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Developer Akili Labs has raised $30.5 million in new equity investments to support further development of the company’s products.  

Akili Interactive Labs is a medical-based company that was founded for clinically tested videogames, designed to assess and personalize treatment for patients with cognitive-based disorders, including clinical depression, ADHD and those on the autism spectrum. The company has focused on developing mobile-based software that will target cognitive interference processing (mental blocks) while also adapting difficulty automatically in real-time. This allows patients to interact with the product in their homes without the need for physicians or additional hardware.

The first game being used for trials is called Project EVO, which was based on new technology by Dr. Adam Gazzaley of Gazzaley labs, from the University of California. The game has been featured in online medical journals such as Nature, and other pilot studies showing Project EVO has improved attention and memory in children diagnosed with ADHD. Complete clinical studies on Project EVO will be completed in 2017, positioning it to potentially launch later that year.

The new investments will support Akili in further developments on Project EVO, and other games that can be designed for treating patients, as well as providing Akili the ability to create a commercial infrastructure  for an official product launch in 2017. The raising of this capital will also allow Akili Labs to receive clearance from the U.S Food and Drug Administration.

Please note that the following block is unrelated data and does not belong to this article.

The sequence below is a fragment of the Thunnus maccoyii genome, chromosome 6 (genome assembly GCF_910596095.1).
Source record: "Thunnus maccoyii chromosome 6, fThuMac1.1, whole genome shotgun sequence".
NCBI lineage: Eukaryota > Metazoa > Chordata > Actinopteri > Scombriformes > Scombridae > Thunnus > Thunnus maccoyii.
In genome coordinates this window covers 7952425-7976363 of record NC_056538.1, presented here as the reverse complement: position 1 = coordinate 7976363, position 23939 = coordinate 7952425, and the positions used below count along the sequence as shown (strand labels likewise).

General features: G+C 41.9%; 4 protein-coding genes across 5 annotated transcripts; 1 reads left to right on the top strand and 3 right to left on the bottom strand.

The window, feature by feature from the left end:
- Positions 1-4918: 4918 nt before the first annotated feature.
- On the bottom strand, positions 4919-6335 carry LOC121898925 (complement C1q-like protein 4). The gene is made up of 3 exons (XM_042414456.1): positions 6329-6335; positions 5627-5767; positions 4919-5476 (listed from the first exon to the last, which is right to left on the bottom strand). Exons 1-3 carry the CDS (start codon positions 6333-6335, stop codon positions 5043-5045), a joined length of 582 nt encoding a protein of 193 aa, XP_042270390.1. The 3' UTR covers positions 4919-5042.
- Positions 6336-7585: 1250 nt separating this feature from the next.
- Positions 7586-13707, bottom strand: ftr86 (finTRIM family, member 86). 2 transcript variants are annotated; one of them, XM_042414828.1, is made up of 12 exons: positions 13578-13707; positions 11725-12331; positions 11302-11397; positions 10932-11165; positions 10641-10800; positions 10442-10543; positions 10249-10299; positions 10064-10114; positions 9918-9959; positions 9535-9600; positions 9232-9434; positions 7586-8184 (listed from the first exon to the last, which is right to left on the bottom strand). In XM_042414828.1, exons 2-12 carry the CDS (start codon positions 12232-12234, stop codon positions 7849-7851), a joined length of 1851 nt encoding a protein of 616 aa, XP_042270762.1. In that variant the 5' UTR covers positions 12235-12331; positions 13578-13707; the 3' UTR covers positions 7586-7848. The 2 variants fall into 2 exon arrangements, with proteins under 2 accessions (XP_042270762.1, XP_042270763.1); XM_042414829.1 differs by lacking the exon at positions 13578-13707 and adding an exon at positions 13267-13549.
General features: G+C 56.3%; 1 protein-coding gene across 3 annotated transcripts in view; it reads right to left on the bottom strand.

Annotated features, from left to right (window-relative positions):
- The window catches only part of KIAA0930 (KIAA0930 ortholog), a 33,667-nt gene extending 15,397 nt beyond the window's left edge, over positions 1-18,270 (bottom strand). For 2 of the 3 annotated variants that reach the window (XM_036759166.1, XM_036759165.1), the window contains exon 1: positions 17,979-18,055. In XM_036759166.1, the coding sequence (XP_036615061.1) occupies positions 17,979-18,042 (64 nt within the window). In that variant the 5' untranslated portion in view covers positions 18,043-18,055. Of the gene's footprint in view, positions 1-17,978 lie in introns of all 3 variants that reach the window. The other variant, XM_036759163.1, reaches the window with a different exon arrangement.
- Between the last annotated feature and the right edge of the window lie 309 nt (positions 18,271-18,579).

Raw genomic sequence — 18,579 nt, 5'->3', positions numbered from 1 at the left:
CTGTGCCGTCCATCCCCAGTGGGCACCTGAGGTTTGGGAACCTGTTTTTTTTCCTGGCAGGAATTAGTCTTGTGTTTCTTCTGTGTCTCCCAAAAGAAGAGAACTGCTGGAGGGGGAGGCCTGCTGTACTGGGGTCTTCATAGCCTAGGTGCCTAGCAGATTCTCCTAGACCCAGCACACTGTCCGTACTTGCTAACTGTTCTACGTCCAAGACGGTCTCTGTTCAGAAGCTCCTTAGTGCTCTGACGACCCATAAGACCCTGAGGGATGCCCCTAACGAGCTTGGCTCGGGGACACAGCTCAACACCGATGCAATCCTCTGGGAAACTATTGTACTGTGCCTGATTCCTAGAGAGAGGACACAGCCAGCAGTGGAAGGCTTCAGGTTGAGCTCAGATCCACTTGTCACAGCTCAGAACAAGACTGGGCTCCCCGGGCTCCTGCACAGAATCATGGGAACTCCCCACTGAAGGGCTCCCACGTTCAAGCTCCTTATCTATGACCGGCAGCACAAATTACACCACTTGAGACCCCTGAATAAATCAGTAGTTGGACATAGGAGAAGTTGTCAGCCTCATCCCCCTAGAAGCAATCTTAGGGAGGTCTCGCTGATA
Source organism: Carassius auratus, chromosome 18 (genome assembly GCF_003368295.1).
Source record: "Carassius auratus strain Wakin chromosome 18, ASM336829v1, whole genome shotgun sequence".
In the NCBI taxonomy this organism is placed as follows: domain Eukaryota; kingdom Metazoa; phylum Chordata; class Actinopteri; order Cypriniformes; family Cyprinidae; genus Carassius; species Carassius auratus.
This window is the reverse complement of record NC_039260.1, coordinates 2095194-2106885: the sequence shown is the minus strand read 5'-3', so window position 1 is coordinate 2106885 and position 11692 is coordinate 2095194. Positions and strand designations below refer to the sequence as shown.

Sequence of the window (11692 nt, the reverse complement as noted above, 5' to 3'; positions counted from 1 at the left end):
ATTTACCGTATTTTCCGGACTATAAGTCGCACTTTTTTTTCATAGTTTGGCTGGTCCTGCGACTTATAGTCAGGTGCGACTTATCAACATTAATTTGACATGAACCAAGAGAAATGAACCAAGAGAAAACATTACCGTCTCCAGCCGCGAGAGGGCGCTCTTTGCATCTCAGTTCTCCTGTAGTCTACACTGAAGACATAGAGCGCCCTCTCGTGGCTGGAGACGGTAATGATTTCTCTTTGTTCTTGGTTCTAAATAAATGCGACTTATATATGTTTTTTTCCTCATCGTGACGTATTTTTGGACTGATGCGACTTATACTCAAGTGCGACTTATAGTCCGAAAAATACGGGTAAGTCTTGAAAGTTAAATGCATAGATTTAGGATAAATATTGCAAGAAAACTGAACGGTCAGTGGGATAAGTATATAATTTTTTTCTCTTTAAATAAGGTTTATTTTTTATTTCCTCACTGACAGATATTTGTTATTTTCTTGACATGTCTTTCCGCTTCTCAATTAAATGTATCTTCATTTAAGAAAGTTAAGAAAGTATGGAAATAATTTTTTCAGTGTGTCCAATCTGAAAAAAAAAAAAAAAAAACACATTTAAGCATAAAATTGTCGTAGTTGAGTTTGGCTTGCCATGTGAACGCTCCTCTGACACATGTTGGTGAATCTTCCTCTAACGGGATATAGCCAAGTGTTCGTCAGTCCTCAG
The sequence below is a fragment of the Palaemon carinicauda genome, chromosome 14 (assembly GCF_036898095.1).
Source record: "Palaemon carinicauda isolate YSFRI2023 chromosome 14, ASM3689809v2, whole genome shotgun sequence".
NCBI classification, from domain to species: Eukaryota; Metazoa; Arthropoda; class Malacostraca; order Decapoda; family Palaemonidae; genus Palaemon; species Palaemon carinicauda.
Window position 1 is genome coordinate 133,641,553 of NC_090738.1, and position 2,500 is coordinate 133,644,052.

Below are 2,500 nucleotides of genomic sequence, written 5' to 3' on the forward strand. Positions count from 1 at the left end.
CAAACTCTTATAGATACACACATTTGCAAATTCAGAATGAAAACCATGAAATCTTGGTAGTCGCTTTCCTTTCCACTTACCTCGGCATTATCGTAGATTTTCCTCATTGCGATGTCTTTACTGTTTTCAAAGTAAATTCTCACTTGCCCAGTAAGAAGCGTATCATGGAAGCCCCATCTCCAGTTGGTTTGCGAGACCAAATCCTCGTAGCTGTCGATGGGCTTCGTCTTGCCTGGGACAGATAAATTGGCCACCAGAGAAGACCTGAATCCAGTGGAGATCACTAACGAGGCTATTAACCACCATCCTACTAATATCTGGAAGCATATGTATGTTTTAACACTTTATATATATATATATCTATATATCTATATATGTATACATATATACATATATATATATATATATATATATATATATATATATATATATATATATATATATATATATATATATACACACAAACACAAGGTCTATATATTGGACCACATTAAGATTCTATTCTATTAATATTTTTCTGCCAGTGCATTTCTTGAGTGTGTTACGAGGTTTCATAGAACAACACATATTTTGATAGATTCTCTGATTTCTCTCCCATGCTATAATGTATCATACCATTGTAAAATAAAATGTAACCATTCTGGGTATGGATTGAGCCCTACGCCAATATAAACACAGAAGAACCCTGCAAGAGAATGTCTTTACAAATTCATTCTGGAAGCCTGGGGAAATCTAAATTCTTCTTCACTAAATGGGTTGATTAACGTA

The company’s new partners included JAZZ Venture PartnersPureTech Health and Capena Healthcare. “We’re excited that, with the support of our new and existing investors,” stated Akili CEO Eddie Martucci. “We can continue to advance our adaptive software platform towards clinical validation and commercialization as a fundamentally new type of mainstream medicine.”

Likewise, John Spinale, former SVP of Social Games at Disney, and Partner at JAZZ Venture Partners, stated “We’re seeing the emergence of an entirely new category of non-pharmacological therapies, and Akili is leading the charge. We love their ability to target some of the most under-served patient populations and disrupt massive markets at the same time.”

So what do you think about this news? Will Akili be successful at clinically treating patients with cognitive diseases? Leave your comments below. 

Robert Grosso

Staff Writer

A game playing, college teaching, erudite-minded scholar who happens to write some articles every so often. Have worked as a journalist, critic, educator and blogger for over five years now, with articles published (as user editorials) on Game Revolution and Giant Bomb as well as a contributor for the websites Angry Bananas and Blistered Thumbs. Now making TechRaptor my home.